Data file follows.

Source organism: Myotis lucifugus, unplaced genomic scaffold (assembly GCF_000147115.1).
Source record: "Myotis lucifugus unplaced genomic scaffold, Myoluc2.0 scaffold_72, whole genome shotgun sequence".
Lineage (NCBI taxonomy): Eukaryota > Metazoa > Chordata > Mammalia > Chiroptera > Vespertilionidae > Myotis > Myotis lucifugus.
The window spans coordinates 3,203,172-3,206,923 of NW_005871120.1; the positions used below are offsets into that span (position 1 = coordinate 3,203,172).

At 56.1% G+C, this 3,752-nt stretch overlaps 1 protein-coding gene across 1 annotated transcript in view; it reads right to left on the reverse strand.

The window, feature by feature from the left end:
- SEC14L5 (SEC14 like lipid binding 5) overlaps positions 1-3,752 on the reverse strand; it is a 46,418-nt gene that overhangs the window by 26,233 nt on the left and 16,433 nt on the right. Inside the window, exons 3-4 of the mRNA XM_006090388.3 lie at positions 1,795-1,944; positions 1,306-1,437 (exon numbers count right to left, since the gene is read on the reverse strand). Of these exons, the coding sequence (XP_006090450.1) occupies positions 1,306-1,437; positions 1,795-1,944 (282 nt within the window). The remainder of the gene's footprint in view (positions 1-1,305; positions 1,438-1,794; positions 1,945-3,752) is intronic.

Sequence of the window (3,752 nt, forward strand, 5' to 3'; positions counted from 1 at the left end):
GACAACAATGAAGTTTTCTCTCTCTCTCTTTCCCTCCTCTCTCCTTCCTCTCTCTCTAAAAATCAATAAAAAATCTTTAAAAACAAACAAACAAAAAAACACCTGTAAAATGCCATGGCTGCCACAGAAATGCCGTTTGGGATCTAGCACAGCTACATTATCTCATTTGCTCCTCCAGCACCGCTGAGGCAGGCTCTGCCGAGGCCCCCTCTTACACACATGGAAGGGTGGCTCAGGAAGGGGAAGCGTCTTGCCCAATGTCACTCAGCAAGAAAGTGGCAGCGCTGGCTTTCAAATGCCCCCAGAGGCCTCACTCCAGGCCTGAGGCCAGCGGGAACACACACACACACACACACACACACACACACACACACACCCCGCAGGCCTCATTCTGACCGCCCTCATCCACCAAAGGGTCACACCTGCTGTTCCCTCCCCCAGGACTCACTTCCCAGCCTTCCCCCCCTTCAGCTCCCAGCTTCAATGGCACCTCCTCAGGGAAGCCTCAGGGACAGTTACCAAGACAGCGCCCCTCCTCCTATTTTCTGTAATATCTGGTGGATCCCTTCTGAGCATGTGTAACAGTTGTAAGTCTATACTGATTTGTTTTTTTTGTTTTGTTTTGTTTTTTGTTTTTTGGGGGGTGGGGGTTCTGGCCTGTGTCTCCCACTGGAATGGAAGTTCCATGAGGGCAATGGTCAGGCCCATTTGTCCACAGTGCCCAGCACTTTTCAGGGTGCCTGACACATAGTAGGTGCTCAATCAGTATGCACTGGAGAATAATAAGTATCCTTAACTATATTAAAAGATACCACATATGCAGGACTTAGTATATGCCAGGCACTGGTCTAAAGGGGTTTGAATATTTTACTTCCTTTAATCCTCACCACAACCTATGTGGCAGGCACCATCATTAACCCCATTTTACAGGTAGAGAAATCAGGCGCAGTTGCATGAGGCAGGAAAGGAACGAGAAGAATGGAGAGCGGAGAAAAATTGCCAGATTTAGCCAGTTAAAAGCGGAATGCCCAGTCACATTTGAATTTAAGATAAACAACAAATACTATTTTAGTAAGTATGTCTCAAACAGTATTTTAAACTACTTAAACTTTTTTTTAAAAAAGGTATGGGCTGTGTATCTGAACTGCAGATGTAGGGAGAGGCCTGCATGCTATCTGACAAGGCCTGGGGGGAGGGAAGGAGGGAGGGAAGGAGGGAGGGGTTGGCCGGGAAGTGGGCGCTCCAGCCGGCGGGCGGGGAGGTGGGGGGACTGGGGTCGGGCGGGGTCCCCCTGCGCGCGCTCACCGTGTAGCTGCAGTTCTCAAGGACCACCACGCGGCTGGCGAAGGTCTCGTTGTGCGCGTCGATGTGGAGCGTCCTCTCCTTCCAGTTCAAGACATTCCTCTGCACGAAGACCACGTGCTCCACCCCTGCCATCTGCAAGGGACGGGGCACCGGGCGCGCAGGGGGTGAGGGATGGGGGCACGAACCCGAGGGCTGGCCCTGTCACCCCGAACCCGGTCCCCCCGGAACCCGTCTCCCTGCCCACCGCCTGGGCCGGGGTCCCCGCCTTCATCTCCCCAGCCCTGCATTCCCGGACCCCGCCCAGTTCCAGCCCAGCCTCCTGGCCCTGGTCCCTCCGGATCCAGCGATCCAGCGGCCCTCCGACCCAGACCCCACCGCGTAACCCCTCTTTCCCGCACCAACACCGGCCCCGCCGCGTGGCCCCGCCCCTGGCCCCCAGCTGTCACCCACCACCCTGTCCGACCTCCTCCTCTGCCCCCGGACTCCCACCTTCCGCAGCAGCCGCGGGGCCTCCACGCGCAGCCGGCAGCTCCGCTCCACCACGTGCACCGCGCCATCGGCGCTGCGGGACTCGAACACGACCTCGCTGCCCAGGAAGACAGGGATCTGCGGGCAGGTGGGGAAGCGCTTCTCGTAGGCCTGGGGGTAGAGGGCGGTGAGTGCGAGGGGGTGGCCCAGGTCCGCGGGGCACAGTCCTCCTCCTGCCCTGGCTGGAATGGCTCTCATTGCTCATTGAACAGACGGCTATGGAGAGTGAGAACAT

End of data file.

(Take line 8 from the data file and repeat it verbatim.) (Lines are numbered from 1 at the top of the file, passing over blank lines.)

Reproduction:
Sequence of the window (3,752 nt, forward strand, 5' to 3'; positions counted from 1 at the left end):